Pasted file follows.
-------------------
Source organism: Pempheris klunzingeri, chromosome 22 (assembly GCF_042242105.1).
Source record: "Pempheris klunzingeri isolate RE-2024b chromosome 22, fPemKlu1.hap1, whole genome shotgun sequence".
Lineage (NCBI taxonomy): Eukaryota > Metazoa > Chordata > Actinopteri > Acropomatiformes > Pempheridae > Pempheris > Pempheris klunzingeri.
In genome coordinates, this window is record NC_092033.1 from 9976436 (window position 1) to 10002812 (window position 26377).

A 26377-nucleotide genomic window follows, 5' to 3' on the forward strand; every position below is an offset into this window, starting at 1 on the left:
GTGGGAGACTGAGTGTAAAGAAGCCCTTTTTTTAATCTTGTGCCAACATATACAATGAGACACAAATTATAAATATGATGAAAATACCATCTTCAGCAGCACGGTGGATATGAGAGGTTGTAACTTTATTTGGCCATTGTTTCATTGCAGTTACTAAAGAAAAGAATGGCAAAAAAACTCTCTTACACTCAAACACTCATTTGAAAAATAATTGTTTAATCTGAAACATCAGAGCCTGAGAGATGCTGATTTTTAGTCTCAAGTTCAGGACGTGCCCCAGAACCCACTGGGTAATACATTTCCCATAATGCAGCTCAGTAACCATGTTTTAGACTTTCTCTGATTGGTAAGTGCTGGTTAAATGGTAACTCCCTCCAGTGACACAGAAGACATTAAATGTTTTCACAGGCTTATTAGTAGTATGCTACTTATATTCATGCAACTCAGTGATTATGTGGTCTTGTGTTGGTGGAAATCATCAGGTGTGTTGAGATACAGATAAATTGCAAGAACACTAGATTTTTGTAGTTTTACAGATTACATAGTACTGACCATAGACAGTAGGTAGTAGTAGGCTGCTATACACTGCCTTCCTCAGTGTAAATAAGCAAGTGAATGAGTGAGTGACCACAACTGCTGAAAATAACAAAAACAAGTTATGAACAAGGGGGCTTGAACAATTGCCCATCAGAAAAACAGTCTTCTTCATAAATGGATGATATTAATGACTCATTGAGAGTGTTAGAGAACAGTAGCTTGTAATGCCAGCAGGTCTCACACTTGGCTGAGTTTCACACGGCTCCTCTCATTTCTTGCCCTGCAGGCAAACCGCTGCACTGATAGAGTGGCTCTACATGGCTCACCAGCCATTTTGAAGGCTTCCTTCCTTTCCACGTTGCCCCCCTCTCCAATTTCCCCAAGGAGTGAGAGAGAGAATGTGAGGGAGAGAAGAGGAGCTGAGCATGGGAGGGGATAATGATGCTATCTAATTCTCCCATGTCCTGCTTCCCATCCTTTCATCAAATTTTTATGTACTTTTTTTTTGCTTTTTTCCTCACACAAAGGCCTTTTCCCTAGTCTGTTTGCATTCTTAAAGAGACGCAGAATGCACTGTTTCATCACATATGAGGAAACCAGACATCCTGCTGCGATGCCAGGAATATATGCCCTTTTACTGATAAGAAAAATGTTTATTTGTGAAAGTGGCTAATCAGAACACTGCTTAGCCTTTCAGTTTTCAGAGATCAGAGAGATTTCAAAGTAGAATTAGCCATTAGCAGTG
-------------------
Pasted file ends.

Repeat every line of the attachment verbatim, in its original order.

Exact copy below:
Source organism: Pempheris klunzingeri, chromosome 22 (assembly GCF_042242105.1).
Source record: "Pempheris klunzingeri isolate RE-2024b chromosome 22, fPemKlu1.hap1, whole genome shotgun sequence".
Lineage (NCBI taxonomy): Eukaryota > Metazoa > Chordata > Actinopteri > Acropomatiformes > Pempheridae > Pempheris > Pempheris klunzingeri.
In genome coordinates, this window is record NC_092033.1 from 9976436 (window position 1) to 10002812 (window position 26377).

A 26377-nucleotide genomic window follows, 5' to 3' on the forward strand; every position below is an offset into this window, starting at 1 on the left:
GTGGGAGACTGAGTGTAAAGAAGCCCTTTTTTTAATCTTGTGCCAACATATACAATGAGACACAAATTATAAATATGATGAAAATACCATCTTCAGCAGCACGGTGGATATGAGAGGTTGTAACTTTATTTGGCCATTGTTTCATTGCAGTTACTAAAGAAAAGAATGGCAAAAAAACTCTCTTACACTCAAACACTCATTTGAAAAATAATTGTTTAATCTGAAACATCAGAGCCTGAGAGATGCTGATTTTTAGTCTCAAGTTCAGGACGTGCCCCAGAACCCACTGGGTAATACATTTCCCATAATGCAGCTCAGTAACCATGTTTTAGACTTTCTCTGATTGGTAAGTGCTGGTTAAATGGTAACTCCCTCCAGTGACACAGAAGACATTAAATGTTTTCACAGGCTTATTAGTAGTATGCTACTTATATTCATGCAACTCAGTGATTATGTGGTCTTGTGTTGGTGGAAATCATCAGGTGTGTTGAGATACAGATAAATTGCAAGAACACTAGATTTTTGTAGTTTTACAGATTACATAGTACTGACCATAGACAGTAGGTAGTAGTAGGCTGCTATACACTGCCTTCCTCAGTGTAAATAAGCAAGTGAATGAGTGAGTGACCACAACTGCTGAAAATAACAAAAACAAGTTATGAACAAGGGGGCTTGAACAATTGCCCATCAGAAAAACAGTCTTCTTCATAAATGGATGATATTAATGACTCATTGAGAGTGTTAGAGAACAGTAGCTTGTAATGCCAGCAGGTCTCACACTTGGCTGAGTTTCACACGGCTCCTCTCATTTCTTGCCCTGCAGGCAAACCGCTGCACTGATAGAGTGGCTCTACATGGCTCACCAGCCATTTTGAAGGCTTCCTTCCTTTCCACGTTGCCCCCCTCTCCAATTTCCCCAAGGAGTGAGAGAGAGAATGTGAGGGAGAGAAGAGGAGCTGAGCATGGGAGGGGATAATGATGCTATCTAATTCTCCCATGTCCTGCTTCCCATCCTTTCATCAAATTTTTATGTACTTTTTTTTTGCTTTTTTCCTCACACAAAGGCCTTTTCCCTAGTCTGTTTGCATTCTTAAAGAGACGCAGAATGCACTGTTTCATCACATATGAGGAAACCAGACATCCTGCTGCGATGCCAGGAATATATGCCCTTTTACTGATAAGAAAAATGTTTATTTGTGAAAGTGGCTAATCAGAACACTGCTTAGCCTTTCAGTTTTCAGAGATCAGAGAGATTTCAAAGTAGAATTAGCCATTAGCAGTG